Barrick Gold Corp.’s $5.4-billion acquisition of Randgold Resources was completed in January and speculation that the merger was just the start of more changes to come to the gold mining sector were confirmed when Mark Bristrow, chief executive of Barrick and former chief executive officer of Randgold spoke with reporters.
“Without a doubt, this industry needs transformation,” Bristow said in an interview from New York, where the combined company started trading in January. “We believe we have started that. We’re going to end up with a blue-chip business and on the way we’re not going to be sitting on our hands should there be other opportunities.”
By combining the two companies, Barrick says it will run five of the 10 best gold mines in the world, with operations from Nevada to South America and Mali and the Democratic Republic of Congo. The deal happened at a time when gold mining has fallen out of favor with many investors after a year of lackluster bullion prices and a recent history of costly takeovers and mine developments that racked up debt but didn’t pay off.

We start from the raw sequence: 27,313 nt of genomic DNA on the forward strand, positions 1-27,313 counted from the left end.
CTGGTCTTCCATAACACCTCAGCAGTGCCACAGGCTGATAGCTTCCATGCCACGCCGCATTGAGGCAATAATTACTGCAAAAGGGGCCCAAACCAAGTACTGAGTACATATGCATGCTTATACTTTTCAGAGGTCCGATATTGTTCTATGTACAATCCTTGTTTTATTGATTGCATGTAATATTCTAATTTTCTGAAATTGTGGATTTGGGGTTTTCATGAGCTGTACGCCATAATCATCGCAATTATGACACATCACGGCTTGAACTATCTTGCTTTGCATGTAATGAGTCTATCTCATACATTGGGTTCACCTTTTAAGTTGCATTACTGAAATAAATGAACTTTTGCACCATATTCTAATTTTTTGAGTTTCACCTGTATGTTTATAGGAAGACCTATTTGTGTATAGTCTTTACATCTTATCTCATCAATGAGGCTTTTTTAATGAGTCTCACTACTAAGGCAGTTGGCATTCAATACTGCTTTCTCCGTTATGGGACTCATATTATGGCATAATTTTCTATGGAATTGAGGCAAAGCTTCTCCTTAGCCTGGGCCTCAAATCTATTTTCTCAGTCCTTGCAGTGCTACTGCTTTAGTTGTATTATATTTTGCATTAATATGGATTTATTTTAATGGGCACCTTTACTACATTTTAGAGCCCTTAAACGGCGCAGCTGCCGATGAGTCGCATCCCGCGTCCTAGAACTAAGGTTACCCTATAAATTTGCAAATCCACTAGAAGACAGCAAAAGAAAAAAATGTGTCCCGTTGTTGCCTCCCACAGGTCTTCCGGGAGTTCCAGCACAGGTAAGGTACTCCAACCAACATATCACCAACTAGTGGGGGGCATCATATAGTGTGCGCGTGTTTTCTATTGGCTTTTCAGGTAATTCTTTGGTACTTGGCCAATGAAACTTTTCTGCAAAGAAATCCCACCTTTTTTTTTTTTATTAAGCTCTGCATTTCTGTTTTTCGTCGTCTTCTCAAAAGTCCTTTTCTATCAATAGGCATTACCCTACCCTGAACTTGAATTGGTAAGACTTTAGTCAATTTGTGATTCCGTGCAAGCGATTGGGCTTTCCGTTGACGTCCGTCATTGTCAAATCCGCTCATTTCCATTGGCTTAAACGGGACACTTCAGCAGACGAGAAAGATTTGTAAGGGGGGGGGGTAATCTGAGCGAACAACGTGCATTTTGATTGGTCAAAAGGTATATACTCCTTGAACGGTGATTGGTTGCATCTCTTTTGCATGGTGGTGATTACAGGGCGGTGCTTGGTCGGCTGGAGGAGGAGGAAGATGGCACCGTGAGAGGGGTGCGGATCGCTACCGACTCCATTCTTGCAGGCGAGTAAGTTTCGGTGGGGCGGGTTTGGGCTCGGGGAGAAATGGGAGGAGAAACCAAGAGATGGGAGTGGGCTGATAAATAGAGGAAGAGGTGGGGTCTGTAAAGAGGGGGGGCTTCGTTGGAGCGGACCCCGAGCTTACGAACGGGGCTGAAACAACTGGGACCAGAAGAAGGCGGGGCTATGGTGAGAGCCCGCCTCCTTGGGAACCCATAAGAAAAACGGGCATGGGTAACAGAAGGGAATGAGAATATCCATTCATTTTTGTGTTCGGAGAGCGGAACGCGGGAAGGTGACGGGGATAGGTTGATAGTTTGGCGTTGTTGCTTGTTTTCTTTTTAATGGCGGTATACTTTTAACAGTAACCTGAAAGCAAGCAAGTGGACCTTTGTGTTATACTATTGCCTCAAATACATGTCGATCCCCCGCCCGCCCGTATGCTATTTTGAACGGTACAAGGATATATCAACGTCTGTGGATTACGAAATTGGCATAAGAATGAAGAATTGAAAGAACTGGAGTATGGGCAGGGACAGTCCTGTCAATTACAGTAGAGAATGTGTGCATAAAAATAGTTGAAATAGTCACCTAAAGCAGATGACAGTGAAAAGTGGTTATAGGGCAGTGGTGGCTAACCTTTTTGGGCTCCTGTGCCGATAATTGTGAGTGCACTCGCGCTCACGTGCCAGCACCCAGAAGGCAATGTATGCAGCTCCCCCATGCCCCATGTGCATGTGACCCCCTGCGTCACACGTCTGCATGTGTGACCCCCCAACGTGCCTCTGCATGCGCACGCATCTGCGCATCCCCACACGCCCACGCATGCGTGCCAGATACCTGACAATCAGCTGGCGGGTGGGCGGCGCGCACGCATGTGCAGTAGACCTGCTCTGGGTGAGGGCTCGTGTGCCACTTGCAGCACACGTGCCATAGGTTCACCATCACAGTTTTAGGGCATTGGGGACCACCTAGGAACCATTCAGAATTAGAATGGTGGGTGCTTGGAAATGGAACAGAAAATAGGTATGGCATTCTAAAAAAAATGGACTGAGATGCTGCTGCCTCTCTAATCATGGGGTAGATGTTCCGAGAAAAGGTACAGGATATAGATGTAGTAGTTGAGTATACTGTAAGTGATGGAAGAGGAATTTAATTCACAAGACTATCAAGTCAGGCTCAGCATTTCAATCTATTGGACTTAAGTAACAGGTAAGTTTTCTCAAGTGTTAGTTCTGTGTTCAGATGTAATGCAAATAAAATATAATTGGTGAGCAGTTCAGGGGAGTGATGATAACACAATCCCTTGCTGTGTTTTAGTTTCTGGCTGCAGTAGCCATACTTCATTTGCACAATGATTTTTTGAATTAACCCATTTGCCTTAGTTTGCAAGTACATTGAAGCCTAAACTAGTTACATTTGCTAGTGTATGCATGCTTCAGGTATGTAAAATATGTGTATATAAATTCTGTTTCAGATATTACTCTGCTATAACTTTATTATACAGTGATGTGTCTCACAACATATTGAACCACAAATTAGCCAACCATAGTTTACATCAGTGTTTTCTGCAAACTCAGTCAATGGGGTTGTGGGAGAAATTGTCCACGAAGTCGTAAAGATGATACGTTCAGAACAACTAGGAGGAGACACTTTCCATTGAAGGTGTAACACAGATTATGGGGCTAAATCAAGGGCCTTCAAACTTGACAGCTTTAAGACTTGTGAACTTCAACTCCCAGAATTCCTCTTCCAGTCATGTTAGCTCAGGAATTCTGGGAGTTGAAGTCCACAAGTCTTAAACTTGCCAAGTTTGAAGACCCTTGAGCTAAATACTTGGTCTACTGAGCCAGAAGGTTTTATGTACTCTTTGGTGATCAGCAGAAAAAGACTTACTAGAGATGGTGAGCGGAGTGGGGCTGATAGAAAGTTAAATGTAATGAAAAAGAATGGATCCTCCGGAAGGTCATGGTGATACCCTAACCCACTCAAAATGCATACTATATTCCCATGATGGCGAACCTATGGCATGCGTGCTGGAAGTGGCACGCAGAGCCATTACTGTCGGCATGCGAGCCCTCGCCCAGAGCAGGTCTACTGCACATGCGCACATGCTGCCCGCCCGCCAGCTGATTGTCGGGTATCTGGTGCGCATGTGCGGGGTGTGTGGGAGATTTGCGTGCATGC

“This industry, if it had carried on the way it was, was going to become irrelevant,” said Bristow, a South African geologist who founde Randgold more than 20 years ago. The industry has “too few assets with too many management teams and it needs reorganization.”
The Financial Post reported that Randgold’s more than 20-year listing in London with its merger with Barrick was completed. It’s been one of the U.K.’s most successful corporate stories, gaining more than 5,000 per cent so far this century.
While John Thornton will continue as executive chairman, Randgold personnel will populate much of the upper management. Graham Shuttleworth, who was Randgold’s chief financial officer, assumes the same role in the merged company, while Randgold’s Willem Jacobs will head Barrick’s Africa and Middle East division. He has already attended meetings in Tanzania, where Barrick has one of its most intractable problems.
Since the deal was announced there has been speculation that it could spur a new wave of consolidation as rivals such as Newmont Mining Corp. and Goldcorp Inc. respond, while Barrick is also likely to look to hive off some assets.